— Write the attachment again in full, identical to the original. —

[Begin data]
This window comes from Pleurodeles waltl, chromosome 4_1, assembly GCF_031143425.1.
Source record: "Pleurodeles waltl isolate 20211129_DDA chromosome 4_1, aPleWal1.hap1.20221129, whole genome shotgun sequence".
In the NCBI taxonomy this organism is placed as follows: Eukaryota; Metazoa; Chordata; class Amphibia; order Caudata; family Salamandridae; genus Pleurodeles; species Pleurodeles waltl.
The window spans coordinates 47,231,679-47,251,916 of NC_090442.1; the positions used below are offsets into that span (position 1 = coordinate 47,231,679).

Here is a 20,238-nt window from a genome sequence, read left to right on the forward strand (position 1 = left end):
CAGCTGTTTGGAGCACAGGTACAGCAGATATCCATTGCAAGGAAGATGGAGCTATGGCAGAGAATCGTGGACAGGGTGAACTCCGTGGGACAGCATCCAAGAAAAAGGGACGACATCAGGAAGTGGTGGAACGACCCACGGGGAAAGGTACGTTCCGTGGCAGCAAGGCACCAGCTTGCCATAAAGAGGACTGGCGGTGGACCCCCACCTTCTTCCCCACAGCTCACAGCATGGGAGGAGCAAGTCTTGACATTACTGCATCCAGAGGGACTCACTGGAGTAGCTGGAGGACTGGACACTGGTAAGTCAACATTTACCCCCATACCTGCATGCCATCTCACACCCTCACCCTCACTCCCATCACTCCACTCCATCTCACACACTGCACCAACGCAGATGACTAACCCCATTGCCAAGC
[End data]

This window comes from Pleurodeles waltl, chromosome 4_1, assembly GCF_031143425.1.
Source record: "Pleurodeles waltl isolate 20211129_DDA chromosome 4_1, aPleWal1.hap1.20221129, whole genome shotgun sequence".
In the NCBI taxonomy this organism is placed as follows: Eukaryota; Metazoa; Chordata; class Amphibia; order Caudata; family Salamandridae; genus Pleurodeles; species Pleurodeles waltl.
The window spans coordinates 47,231,679-47,251,916 of NC_090442.1; the positions used below are offsets into that span (position 1 = coordinate 47,231,679).

Here is a 20,238-nt window from a genome sequence, read left to right on the forward strand (position 1 = left end):
CAGCTGTTTGGAGCACAGGTACAGCAGATATCCATTGCAAGGAAGATGGAGCTATGGCAGAGAATCGTGGACAGGGTGAACTCCGTGGGACAGCATCCAAGAAAAAGGGACGACATCAGGAAGTGGTGGAACGACCCACGGGGAAAGGTACGTTCCGTGGCAGCAAGGCACCAGCTTGCCATAAAGAGGACTGGCGGTGGACCCCCACCTTCTTCCCCACAGCTCACAGCATGGGAGGAGCAAGTCTTGACATTACTGCATCCAGAGGGACTCACTGGAGTAGCTGGAGGACTGGACACTGGTAAGTCAACATTTACCCCCATACCTGCATGCCATCTCACACCCTCACCCTCACTCCCATCACTCCACTCCATCTCACACACTGCACCAACGCAGATGACTAACCCCATTGCCAAGC